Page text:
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So I have ued my 444 to cut grass three times. One thing I do not like is going down grades. On my MTD the motor works to keep to going a consistant speed. When on the 444 it just races down, makes a grinding noise and you have to use the brakes witch in turn send you straight to neutral if pused too hard. Is this something I just have to lear how to overcome? Or is there something out of adjustment?
 

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Early Case tractors will do this 'runaway' downhill. They lack a 'holding valve', which was optional and then later in production integrated to the main travel control valve as a standard feature.

You do have a 'retard' feature, which is well explained in the owner's guide. In summary, keeping the engine at full speed, pull the speed control into the retard position, and this will provide a degree of downhill braking. Basically, this position creates a hydraulic pressure which prevents the drive motor from free wheeling and letting the tractor run away.

The optional holding valve kit will show up used periodically. They are unique for 400 and 200 series tractors, so look for the right one. Get the whole kit ... separate tubes are increasingly hard to find. I see complete kit prices ranging $200-300 on eBay.

Good luck ...

Brian
 

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What you need is a "Holding Valve Kit". This began as an option that could be either ordered with a new tractor or added to the tractor after delivery. The holding valve will put an end to your "runaway" problems.

There are two ways to add this feature. The simplest way is to buy a used BUT CORRECT kit for you tractor off of e-bay or elsewhere. They cost anywhere from $150.00 to $250.00 depending on the demand. The 2nd option is to purchase a used travel/lift valve from a newer tractor that has the holding feature built into it. Same kind of money. You have to drill two new mounting holes for the later valve and do some tweaking of the motor lines to get everything to fit.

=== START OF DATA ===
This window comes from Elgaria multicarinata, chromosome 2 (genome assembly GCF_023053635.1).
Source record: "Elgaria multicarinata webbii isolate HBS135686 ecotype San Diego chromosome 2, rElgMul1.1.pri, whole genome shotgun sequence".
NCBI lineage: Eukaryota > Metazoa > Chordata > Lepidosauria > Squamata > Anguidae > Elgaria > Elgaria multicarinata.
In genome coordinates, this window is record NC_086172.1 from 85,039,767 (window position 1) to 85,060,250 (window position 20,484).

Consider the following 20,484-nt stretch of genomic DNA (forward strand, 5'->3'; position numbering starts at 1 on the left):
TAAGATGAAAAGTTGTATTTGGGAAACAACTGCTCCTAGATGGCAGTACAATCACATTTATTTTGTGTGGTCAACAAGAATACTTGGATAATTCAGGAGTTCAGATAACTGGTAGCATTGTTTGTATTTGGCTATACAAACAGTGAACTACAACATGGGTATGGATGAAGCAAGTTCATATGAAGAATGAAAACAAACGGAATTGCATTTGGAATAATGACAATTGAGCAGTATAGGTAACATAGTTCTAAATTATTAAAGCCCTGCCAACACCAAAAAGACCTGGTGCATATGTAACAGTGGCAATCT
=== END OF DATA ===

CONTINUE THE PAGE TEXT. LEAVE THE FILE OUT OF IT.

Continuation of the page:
In the meantime, I suggest that you locate the Operator's Manual for your tractor and read the section that talks about descending grades and how to use the RETARD sections on your Travel Valve.
 

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animalsonly said:
So I have ued my 444 to cut grass three times. One thing I do not like is going down grades. On my MTD the motor works to keep to going a consistant speed. When on the 444 it just races down, makes a grinding noise and you have to use the brakes witch in turn send you straight to neutral if pused too hard. Is this something I just have to lear how to overcome? Or is there something out of adjustment?
AO Take a look at this FAQ on holding valves. Your operators manual will also discuss how to control a Case garden tractor without the holding valve on a grade. You don't use the brake.
Personally, I really like having the holding valve.

viewtopic.php?f=17&t=1036

:222: :446: Best Regards, Rich
 

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InTroubleAlltheTime said:
You don't use the brake.

viewtopic.php?f=17&t=1036

:222: :446: Best Regards, Rich
Correction: Based on operators manual you can use the brake in conjunction with travel lever as a second option. Quote: "Remember however if the brake is applied, the speed control lever will automatically return to neutral. The travel lever can be moved to forward or reverse while your foot is still on the brake."
:222: :446: Best Regards, Rich
 

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InTroubleAlltheTime said: